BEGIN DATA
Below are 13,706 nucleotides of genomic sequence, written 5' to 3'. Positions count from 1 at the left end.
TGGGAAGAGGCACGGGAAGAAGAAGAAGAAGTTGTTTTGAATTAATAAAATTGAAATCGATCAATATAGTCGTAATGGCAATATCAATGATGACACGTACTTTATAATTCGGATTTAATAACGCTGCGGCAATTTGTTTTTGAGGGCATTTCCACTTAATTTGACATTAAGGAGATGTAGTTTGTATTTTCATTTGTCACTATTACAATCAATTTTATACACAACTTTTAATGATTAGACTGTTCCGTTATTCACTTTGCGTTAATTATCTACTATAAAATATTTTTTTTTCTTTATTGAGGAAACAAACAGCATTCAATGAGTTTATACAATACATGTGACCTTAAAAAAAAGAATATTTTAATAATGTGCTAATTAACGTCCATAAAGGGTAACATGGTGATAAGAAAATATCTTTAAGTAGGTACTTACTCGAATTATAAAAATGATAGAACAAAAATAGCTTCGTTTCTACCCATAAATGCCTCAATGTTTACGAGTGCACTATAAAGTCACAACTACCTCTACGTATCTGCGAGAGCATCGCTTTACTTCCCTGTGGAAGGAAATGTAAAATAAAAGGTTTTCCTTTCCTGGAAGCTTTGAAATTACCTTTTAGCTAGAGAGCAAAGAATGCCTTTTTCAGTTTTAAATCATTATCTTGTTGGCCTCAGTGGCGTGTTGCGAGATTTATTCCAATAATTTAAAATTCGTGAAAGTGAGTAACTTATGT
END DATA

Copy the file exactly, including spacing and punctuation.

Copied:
Below are 13,706 nucleotides of genomic sequence, written 5' to 3'. Positions count from 1 at the left end.
TGGGAAGAGGCACGGGAAGAAGAAGAAGAAGTTGTTTTGAATTAATAAAATTGAAATCGATCAATATAGTCGTAATGGCAATATCAATGATGACACGTACTTTATAATTCGGATTTAATAACGCTGCGGCAATTTGTTTTTGAGGGCATTTCCACTTAATTTGACATTAAGGAGATGTAGTTTGTATTTTCATTTGTCACTATTACAATCAATTTTATACACAACTTTTAATGATTAGACTGTTCCGTTATTCACTTTGCGTTAATTATCTACTATAAAATATTTTTTTTTCTTTATTGAGGAAACAAACAGCATTCAATGAGTTTATACAATACATGTGACCTTAAAAAAAAGAATATTTTAATAATGTGCTAATTAACGTCCATAAAGGGTAACATGGTGATAAGAAAATATCTTTAAGTAGGTACTTACTCGAATTATAAAAATGATAGAACAAAAATAGCTTCGTTTCTACCCATAAATGCCTCAATGTTTACGAGTGCACTATAAAGTCACAACTACCTCTACGTATCTGCGAGAGCATCGCTTTACTTCCCTGTGGAAGGAAATGTAAAATAAAAGGTTTTCCTTTCCTGGAAGCTTTGAAATTACCTTTTAGCTAGAGAGCAAAGAATGCCTTTTTCAGTTTTAAATCATTATCTTGTTGGCCTCAGTGGCGTGTTGCGAGATTTATTCCAATAATTTAAAATTCGTGAAAGTGAGTAACTTATGT